These are my notes from the book Grokking Deep Learning by Andrew Trask. Feel free to check my first post on this book to get my overall thoughts and recommendations on how to approach this series. The rest of my notes for this book can be found here
Gradient descent learning with multiple inputs
 We can use the same technique to update a network with multiple weights.
Example code:
import numpy as np
# # Empty network with multiple inputs
weights = [0.1, 0.2, .1]
def neural_network(my_input, weights):
pred = np.dot(my_input, weights)
return pred
# PREDICT+COMPARE: Making prediction and calc error and delta
toes = [8.5, 9.5, 9.9, 9.0]
wlrec = [0.65, 0.8, 0.8, 0.9]
nfans = [1.2, 1.3, 0.5, 1.0]
win_or_lose_binary = [1, 1, 0, 1]
true = win_or_lose_binary[0]
# my_input corresponds to every entry
# for first game of the season
my_input = [toes[0], wlrec[0], nfans[0]]
pred = neural_network(my_input, weights)
delta = pred  true
error = delta **2
print(f'Prediction: {pred:.2f}')
print(f'Error: {error:.2f}')
print(f'Delta: {delta:.2f}')
Prediction: 0.86
Error: 0.02
Delta: 0.14
# LEARN: Calculate each 'weight delta', put on each weight
# Helper function
def ele_mul(number, vector):
output = [0, 0, 0]
for i in range(len(vector)):
output[i] = number * vector[i]
return output
weight_deltas = ele_mul(delta, my_input)
# Here's what's happening:
# pred[i] * delta = weight_deltas[i]
# 8.5 * 0.14 = 1.19 = weight_deltas[0]
# 0.65 * 0.14 = 0.091 = weight_deltas[1]
# 1.2 * 0.14 = 0.168 = weight_deltas[2]
print(['%.2f' % item for item in weight_deltas])
['1.19', '0.09', '0.17']
# LEARN: Updating the weights
alpha = 0.01
for i in range(len(weights)):
weights[i] = alpha * weight_deltas[i]
print("Weights:" + str(weights))
print("Weight Deltas:" + str(weight_deltas))
# Here's what's happening:
# 0.1  (1.19 * 0.01) = 0.1119 = weights[0]
# 0.2  (.091 * 0.01) = 0.2009 = weights[0]
# 0.1  (.168 * 0.01) = .0098 = weights[0]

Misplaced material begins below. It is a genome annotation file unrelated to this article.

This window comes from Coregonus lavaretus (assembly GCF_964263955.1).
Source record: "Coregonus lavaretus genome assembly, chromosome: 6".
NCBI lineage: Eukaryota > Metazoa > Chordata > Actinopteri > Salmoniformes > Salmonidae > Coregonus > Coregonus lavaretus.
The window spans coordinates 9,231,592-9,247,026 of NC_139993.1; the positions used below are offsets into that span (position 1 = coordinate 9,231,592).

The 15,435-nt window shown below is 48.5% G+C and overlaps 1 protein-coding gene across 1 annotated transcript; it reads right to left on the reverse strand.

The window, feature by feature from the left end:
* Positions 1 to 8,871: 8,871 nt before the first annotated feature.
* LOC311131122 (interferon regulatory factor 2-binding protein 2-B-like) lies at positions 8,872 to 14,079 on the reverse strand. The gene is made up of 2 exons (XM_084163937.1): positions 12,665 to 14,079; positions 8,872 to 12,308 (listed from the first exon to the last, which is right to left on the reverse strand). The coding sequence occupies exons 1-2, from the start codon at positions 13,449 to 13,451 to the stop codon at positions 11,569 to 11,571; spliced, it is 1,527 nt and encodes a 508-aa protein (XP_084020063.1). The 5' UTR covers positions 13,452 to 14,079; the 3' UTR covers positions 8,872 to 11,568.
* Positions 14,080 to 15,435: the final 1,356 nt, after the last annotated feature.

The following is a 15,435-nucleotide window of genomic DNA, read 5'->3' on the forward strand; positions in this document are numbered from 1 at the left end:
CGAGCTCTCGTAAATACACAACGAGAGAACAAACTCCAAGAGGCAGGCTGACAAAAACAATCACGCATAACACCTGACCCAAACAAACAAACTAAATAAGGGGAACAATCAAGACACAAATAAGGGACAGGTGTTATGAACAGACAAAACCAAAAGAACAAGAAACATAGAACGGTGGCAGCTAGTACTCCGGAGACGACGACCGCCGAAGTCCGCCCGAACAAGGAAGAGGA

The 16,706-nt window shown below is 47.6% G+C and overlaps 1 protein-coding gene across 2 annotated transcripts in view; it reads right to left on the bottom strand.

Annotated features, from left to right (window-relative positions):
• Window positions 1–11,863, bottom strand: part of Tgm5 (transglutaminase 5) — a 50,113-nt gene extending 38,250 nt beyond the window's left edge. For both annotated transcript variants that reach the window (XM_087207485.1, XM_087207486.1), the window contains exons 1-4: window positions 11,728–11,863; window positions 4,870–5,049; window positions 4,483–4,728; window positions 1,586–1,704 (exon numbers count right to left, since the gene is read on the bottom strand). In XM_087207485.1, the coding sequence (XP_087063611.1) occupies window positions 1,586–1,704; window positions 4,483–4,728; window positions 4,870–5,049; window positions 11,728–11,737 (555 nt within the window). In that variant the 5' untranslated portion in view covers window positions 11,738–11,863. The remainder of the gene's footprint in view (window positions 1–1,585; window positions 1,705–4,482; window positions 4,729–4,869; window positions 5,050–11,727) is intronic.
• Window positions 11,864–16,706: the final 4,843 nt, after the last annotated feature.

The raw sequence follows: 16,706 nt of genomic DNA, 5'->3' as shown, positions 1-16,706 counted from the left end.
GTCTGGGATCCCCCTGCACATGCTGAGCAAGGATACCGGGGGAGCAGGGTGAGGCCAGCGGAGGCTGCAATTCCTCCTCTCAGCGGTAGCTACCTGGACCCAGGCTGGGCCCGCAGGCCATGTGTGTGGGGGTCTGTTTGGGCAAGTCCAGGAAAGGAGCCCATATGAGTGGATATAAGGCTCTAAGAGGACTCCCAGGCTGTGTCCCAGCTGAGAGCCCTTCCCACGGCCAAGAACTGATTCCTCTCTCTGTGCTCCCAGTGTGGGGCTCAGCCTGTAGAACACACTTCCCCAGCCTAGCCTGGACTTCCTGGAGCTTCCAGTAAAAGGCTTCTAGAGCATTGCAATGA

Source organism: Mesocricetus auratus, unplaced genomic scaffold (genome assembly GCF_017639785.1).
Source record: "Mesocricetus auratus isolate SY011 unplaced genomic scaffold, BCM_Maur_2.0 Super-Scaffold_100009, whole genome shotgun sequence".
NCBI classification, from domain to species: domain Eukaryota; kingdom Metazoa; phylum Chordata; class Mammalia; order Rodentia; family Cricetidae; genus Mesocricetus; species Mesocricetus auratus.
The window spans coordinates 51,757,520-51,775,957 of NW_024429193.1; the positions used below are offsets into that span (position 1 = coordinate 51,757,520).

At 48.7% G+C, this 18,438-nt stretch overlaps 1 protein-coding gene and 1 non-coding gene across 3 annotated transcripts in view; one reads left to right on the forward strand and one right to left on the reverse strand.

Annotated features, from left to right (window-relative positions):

Weights:[0.1119, 0.20091, 0.09832]
Weight Deltas:[1.189999999999999, 0.09099999999999994, 0.16799999999999987]
Gradient descent  Multiple weights explanation
Refresher

pred
is calculated by taking the weighted sum, aka dot product of the inputs and their respective weights. 
delta
is a measure of how much we want a node’s value to be higher or lower to get error down to zero. Calculated by:delta
=true
pred

weight_delta
is a derivative based estimate for the direction and amount we should move a weight to reduce our node_delta.
Now we have a single delta
, but need to convert into 3 weight_delta
values. We do this by elementwise multiplication between delta
and each input in our my_input
list.
How does this account for stopping, negative reversal, and scaling?
 If input was 0, then weight wouldn’t have mattered. (stopping)
 If input was negative, I’d want to decrease my weight. (negative reversal)
 If input was large, then I’d want to move my weight up a lot to compensate. (scaling)
Once we have new weight_deltas
we multiply by alpha, and subtract from the original weight
for each input to update weights across the network.
Example of several steps of learning
# Neural Network
def neural_network(my_input, weights):
out = 0
for i in range(len(my_input)):
out += (my_input[i] * weights[i])
return out
def ele_mul(scalar, vector):
out = [0,0,0]
for i in range(len(out)):
out[i] = vector[i] * scalar
return out
toes = [8.5, 9.5, 9.9, 9.0]
wlrec = [0.65, 0.8, 0.8, 0.9]
nfans = [1.2, 1.3, 0.5, 1.0]
win_or_lose_binary = [1, 1, 0, 1]
true = win_or_lose_binary[0]
alpha = 0.01
weights = [0.1, 0.2, .1]
input = [toes[0],wlrec[0],nfans[0]]
# Run neural network prediction
for iter in range(3):
pred = neural_network(my_input, weights)
error = (pred  true) ** 2
delta = pred  true
weight_deltas = ele_mul(delta, my_input)
print(f'Iteration: {iter+1}')
print(f'Pred: {pred}')
print(f'Error: {error}')
print(f'Weights: {weights}')
print(f'Weight Deltas: {weight_deltas}')
print()